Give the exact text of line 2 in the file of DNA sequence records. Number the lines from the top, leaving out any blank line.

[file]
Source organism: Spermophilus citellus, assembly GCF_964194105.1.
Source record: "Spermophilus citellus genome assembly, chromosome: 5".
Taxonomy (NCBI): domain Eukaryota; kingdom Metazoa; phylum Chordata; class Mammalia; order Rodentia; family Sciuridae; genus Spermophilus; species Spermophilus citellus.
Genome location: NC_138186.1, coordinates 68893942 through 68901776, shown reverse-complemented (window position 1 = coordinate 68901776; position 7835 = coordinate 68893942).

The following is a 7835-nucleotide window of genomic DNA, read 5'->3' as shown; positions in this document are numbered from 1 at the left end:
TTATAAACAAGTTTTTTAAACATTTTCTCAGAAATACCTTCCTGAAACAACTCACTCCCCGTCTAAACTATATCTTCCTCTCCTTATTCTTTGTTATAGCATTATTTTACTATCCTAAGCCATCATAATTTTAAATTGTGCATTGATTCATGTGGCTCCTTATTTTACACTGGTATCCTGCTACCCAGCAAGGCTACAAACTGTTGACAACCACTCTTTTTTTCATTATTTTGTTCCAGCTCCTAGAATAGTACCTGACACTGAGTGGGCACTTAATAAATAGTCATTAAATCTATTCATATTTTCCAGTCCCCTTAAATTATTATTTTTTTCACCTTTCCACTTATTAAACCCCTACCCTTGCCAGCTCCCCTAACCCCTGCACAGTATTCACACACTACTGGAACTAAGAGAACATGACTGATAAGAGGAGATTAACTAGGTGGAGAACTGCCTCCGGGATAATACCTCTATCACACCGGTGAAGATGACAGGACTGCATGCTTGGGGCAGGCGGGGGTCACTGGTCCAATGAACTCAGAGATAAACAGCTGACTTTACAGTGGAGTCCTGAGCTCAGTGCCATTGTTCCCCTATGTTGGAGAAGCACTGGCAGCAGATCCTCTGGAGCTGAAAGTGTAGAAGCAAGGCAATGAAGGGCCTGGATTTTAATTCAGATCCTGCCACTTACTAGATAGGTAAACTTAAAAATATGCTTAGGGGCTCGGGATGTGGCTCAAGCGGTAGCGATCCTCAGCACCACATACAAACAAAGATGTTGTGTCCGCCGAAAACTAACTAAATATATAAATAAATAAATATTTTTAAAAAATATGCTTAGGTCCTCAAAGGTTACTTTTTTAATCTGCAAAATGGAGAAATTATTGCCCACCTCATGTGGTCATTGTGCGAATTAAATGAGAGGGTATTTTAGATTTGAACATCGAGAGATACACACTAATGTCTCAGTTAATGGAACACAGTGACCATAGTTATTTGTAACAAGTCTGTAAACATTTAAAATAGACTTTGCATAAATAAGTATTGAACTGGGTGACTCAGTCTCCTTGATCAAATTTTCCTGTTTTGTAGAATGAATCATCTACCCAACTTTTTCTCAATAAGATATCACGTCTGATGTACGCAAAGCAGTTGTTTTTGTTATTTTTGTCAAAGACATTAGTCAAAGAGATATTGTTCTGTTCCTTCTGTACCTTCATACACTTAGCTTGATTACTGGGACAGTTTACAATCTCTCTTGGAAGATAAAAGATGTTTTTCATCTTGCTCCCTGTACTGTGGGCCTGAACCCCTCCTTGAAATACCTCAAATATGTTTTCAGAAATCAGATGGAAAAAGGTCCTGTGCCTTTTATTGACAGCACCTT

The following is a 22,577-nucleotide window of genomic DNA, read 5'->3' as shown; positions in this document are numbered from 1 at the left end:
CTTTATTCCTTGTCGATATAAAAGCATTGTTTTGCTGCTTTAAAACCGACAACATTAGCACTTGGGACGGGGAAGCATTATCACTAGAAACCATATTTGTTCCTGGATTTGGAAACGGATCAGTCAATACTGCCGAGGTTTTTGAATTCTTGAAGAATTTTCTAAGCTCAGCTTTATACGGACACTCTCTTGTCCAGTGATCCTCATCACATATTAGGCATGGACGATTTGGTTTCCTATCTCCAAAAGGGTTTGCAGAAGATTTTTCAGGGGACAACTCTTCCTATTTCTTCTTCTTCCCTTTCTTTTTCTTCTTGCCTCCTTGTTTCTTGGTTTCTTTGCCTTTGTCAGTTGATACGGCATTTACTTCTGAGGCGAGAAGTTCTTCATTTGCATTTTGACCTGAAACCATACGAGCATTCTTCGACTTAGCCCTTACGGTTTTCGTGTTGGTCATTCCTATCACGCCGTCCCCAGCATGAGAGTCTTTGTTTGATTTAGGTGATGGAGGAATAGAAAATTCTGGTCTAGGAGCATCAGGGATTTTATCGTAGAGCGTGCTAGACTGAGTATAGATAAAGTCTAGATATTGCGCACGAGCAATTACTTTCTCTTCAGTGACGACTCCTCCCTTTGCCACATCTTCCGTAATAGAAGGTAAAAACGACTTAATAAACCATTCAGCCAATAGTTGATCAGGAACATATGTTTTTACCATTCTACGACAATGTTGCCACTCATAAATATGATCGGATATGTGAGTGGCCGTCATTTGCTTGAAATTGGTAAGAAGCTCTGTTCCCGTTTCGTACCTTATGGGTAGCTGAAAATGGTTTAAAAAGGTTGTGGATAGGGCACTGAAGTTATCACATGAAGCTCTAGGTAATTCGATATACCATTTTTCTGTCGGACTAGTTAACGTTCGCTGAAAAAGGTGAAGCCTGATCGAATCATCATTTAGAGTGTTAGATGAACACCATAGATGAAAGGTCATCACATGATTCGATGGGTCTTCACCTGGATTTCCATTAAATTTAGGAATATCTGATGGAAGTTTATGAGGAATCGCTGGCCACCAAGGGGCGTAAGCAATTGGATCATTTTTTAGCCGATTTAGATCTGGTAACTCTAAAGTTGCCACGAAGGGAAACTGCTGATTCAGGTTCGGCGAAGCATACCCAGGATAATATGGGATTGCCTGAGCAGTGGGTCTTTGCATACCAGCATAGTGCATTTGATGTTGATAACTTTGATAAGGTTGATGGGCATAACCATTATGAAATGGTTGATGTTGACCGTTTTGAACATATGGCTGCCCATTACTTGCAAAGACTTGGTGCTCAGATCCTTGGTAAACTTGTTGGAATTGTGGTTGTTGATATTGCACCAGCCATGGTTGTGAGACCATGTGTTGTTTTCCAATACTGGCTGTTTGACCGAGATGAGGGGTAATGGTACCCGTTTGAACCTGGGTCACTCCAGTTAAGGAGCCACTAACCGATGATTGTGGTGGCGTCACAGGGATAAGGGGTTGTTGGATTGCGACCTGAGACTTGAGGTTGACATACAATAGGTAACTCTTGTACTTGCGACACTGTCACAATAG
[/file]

Source record: "Spermophilus citellus genome assembly, chromosome: 5".